Manual Field Apparatus
The MFA is connected to the DES via HV cables, and the DES to the power generation and monitoring station (not shown).
Several dozen vines were treated, ranging in vigor from what you see here to much healthier-looking plants, all with high populations of nematodes.
Expanding the treatment capabilities of the DES and broadening the data collection opportunities, the Manual Field Apparatus can apply the treatment to a much larger volume of soil. The concept is simple; with the two polarities independent of the DES, (thanks to specially designed high capacity, heavily isolated cables) the pin arrays can be placed at distances up to 36" apart - depending on soil conductivity - at a depth of 12" or more.
The primary goal for the MFA is to treat the large volume of soil across the root zone of an established plant to validate in the field the results observed in bench top trials. In particular, the DES's ability to target endoparasitic nematodes infesting plant roots.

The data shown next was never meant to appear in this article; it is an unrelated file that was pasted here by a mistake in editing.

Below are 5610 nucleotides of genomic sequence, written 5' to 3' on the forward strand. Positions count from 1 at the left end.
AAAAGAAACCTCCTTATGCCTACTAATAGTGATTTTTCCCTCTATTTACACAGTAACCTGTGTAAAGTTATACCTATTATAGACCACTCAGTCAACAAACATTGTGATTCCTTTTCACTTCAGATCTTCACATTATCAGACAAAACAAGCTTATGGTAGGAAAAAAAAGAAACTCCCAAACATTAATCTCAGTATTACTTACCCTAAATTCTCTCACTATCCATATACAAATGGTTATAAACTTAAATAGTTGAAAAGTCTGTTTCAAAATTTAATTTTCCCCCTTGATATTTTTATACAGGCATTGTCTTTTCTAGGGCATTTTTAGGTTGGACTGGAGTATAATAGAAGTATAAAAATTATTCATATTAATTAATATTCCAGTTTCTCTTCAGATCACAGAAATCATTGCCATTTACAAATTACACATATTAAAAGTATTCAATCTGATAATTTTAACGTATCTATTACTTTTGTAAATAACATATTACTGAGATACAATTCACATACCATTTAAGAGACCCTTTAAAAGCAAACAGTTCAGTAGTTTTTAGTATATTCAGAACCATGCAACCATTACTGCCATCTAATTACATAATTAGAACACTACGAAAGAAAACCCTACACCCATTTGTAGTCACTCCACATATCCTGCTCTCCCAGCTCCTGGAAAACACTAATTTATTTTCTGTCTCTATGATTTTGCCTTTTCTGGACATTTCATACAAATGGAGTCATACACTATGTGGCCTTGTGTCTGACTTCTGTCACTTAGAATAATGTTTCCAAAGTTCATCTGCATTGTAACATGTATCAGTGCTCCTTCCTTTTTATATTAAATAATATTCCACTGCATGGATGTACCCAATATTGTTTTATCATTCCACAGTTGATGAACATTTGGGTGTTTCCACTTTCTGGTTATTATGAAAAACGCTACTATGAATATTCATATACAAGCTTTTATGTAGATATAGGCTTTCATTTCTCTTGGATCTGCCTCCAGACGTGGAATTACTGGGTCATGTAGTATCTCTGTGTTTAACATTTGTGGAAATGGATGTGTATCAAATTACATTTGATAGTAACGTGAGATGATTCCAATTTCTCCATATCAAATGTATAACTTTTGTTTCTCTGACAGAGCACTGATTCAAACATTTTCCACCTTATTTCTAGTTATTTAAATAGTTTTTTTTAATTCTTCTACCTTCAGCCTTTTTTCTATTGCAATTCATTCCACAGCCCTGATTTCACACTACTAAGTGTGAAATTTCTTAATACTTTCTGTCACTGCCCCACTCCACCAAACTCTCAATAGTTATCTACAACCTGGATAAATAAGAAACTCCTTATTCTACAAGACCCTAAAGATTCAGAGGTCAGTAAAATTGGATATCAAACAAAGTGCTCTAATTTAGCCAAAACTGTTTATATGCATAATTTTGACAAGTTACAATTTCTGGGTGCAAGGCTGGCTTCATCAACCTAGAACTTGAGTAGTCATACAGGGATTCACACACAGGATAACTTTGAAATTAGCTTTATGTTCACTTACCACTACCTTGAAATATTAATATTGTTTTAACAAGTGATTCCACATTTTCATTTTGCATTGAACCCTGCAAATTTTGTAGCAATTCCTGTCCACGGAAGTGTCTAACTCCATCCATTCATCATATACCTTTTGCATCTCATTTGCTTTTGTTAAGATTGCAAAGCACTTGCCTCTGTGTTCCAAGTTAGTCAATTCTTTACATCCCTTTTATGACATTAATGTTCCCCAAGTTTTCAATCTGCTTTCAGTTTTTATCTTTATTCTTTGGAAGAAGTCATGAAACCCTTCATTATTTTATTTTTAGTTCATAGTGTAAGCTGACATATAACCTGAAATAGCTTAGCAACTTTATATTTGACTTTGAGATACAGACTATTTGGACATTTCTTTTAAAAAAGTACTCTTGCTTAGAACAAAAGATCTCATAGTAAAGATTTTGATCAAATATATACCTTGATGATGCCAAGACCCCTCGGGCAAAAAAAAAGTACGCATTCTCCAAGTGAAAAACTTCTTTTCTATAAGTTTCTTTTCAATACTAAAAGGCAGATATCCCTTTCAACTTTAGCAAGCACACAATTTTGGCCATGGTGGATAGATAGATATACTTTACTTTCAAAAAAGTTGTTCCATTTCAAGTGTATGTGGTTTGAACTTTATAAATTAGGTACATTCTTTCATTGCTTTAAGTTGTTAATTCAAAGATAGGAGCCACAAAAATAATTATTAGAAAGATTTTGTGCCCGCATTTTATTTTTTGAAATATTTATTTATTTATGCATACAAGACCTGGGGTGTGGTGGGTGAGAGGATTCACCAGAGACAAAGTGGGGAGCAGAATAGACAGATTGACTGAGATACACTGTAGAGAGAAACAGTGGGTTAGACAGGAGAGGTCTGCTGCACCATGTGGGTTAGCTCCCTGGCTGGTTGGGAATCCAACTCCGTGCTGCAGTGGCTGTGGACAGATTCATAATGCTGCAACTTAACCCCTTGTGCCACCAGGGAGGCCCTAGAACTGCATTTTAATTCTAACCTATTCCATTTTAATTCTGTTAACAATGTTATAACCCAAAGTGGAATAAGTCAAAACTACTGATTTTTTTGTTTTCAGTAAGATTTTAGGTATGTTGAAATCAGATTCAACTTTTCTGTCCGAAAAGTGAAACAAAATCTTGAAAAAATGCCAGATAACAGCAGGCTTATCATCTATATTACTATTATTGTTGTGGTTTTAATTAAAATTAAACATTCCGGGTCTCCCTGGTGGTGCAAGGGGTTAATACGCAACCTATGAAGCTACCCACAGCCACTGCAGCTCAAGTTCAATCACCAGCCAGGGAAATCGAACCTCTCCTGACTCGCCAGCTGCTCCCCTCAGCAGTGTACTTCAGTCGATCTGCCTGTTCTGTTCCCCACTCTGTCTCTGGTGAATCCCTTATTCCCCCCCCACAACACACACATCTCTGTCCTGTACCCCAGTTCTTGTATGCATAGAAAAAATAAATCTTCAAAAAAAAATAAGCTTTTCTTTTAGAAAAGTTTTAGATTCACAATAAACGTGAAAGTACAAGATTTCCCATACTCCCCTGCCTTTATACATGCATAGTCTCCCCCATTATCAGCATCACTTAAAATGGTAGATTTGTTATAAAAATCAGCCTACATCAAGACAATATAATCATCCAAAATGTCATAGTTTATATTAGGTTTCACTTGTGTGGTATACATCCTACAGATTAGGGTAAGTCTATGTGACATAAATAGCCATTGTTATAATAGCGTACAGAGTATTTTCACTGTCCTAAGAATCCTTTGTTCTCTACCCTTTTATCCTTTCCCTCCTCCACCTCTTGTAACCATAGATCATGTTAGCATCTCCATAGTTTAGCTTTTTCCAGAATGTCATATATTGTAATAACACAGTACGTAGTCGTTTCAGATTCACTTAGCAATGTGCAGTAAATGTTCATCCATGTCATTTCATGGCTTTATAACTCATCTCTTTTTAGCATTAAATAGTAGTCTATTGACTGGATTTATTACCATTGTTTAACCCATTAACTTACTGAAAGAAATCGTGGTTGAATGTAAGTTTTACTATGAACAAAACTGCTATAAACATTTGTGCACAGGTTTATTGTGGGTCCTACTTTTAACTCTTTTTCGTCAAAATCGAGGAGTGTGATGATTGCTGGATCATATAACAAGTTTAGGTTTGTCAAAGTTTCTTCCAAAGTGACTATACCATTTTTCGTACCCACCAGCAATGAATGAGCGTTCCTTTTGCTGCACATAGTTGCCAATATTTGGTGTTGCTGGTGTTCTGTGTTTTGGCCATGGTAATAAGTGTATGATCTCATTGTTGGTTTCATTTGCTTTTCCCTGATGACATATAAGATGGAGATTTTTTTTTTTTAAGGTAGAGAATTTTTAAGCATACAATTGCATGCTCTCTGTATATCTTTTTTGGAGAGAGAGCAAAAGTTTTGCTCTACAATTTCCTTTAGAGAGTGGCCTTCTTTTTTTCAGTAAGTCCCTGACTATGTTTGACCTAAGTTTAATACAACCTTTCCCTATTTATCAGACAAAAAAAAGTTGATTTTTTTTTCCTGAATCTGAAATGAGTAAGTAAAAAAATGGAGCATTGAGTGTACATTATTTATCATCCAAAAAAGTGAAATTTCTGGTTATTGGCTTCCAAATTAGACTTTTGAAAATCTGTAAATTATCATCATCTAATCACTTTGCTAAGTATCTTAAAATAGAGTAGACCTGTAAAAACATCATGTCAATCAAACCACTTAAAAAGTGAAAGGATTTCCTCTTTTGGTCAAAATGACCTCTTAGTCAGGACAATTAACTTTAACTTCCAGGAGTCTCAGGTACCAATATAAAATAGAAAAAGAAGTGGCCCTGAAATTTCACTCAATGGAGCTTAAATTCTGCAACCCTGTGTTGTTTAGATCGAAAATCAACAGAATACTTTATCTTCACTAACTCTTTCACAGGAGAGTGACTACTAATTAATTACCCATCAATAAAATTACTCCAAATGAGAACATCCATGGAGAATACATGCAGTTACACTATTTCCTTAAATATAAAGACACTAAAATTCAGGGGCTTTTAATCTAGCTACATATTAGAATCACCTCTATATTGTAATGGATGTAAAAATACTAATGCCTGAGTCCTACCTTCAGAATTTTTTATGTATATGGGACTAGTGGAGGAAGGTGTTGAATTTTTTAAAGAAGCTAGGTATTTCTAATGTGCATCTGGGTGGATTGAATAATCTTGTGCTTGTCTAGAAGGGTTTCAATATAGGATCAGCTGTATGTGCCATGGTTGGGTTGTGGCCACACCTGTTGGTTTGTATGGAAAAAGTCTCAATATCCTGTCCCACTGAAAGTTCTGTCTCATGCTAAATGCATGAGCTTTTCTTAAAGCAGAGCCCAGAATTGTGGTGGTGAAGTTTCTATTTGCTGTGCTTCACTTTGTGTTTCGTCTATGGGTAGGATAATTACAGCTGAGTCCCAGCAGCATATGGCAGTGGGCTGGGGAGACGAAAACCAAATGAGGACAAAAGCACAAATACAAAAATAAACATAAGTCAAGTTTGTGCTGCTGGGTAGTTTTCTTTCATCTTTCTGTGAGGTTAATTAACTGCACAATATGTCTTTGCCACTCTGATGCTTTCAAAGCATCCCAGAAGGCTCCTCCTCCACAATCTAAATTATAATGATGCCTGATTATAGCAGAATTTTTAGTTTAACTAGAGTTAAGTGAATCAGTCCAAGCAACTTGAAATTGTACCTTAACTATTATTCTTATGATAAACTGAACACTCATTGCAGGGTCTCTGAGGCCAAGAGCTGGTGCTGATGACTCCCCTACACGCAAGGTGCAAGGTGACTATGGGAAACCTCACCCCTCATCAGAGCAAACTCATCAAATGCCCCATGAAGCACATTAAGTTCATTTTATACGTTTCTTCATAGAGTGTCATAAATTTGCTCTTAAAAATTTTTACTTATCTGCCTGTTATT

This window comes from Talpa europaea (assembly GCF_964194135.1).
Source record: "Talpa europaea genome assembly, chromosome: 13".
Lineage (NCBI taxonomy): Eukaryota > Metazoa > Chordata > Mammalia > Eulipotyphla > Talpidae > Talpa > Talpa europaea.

First-round trials were performed in the research blocks of a commercial vineyard to study the reduction in nematode populations. By treating plants with known, high populations, including infested roots, we were able to determine efficacy on a much larger scale and validate our bench top and greenhouse trials. What we learned was the dramatic effect the plant roots had in improving conductivity, a key benefit for the DES.
There is broad versatility available with the DES. While nematodes are a focus, fungal pathogens are of paramount importance and the MFA will allow for expanded field research on the DES's ability to reduce the impact of fungal pathogens. Following up on several rounds of successful greenhouse trials, the MFA will be deployed to demonstrate efficacy on a large scale with the introduction of DES 4.0.